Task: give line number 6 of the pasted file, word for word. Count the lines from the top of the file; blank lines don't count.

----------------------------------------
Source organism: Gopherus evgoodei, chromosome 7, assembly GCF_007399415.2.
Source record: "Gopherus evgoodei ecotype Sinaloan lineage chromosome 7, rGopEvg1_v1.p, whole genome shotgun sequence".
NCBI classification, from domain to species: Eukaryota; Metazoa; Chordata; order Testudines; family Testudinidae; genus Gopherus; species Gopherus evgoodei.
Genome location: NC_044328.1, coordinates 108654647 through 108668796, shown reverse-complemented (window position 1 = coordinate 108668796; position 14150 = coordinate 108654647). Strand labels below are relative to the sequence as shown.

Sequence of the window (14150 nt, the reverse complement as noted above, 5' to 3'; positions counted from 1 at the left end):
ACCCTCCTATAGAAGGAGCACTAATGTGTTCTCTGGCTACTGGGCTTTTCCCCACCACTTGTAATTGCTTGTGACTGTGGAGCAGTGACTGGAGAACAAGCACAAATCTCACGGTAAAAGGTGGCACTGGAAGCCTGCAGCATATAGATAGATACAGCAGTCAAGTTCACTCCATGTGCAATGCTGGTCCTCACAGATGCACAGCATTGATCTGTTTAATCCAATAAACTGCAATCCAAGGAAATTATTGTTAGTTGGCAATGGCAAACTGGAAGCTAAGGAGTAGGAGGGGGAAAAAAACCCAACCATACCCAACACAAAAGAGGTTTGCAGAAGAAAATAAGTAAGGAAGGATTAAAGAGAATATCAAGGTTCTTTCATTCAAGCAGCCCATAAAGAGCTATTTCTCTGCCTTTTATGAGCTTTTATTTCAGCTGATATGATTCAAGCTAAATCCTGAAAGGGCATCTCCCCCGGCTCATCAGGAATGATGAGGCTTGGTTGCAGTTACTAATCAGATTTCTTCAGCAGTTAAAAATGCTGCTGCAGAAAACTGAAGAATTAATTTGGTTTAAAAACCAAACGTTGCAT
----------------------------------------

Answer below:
ACCCTCCTATAGAAGGAGCACTAATGTGTTCTCTGGCTACTGGGCTTTTCCCCACCACTTGTAATTGCTTGTGACTGTGGAGCAGTGACTGGAGAACAAGCACAAATCTCACGGTAAAAGGTGGCACTGGAAGCCTGCAGCATATAGATAGATACAGCAGTCAAGTTCACTCCATGTGCAATGCTGGTCCTCACAGATGCACAGCATTGATCTGTTTAATCCAATAAACTGCAATCCAAGGAAATTATTGTTAGTTGGCAATGGCAAACTGGAAGCTAAGGAGTAGGAGGGGGAAAAAAACCCAACCATACCCAACACAAAAGAGGTTTGCAGAAGAAAATAAGTAAGGAAGGATTAAAGAGAATATCAAGGTTCTTTCATTCAAGCAGCCCATAAAGAGCTATTTCTCTGCCTTTTATGAGCTTTTATTTCAGCTGATATGATTCAAGCTAAATCCTGAAAGGGCATCTCCCCCGGCTCATCAGGAATGATGAGGCTTGGTTGCAGTTACTAATCAGATTTCTTCAGCAGTTAAAAATGCTGCTGCAGAAAACTGAAGAATTAATTTGGTTTAAAAACCAAACGTTGCAT